Auditors may elect to comply before the effective date, at any point after SEC approval of the new standard and amendments.
The new standard confers substantial discretion upon the auditor in identifying critical audit matters and then in describing those matters in the auditor's report. The new auditor's report will reflect the auditor's perspective on critical audit matters, which may be inherently different from management's or the audit committee's perspective. Some portion of these matters are likely to arise in contexts where the company is already addressing sensitive or complex disclosure issues, but the interaction between critical audit matters and the company's disclosure will be a critical consideration for management and audit committees. It is likely that, in certain cases, companies will wish to revise or supplement their own disclosures in light of the auditor's discussion of critical audit matters in order to ensure that the totality of the disclosure reflects an accurate and complete picture. As such, companies and their audit committees should initiate a dialogue with their auditors now in order to better understand various implementation points, including:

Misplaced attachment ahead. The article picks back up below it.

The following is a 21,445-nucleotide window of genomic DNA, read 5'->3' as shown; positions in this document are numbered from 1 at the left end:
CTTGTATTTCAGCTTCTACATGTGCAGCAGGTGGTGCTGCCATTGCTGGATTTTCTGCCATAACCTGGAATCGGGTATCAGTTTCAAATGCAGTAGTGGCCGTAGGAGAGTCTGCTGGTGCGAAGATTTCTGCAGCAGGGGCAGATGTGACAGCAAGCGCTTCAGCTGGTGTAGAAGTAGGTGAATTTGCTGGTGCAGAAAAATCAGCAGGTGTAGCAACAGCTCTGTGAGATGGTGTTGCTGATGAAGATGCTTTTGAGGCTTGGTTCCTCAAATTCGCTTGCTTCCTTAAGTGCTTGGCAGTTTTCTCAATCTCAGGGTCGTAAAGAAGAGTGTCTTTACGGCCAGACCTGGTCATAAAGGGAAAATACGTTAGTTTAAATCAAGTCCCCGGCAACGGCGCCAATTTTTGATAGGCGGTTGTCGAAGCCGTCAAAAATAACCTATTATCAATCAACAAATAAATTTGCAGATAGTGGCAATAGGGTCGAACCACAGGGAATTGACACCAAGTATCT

how the auditor may approach the critical audit matters requirement in the context of their particular company;
what matters may, in the auditors' view, merit this designation; and what sort of disclosure the auditor would anticipate making in its audit report.
While the auditor can only make actual determinations on critical audit matters while undertaking the audit, it might be beneficial for managements and audit committees to review possible critical audit matters with their auditors on a hypothetical basis, relative to a prior year's audit or as part of a preeffective date audit, discussing what might have been identified as critical audit matters and how the auditor might have addressed them. Those discussions could lead to revisions or supplements to disclosures in light of those potential critical audit matters. Issuers should also expect that underwriters will begin to discuss critical audit matters with issuers and their auditors as part of their due diligence.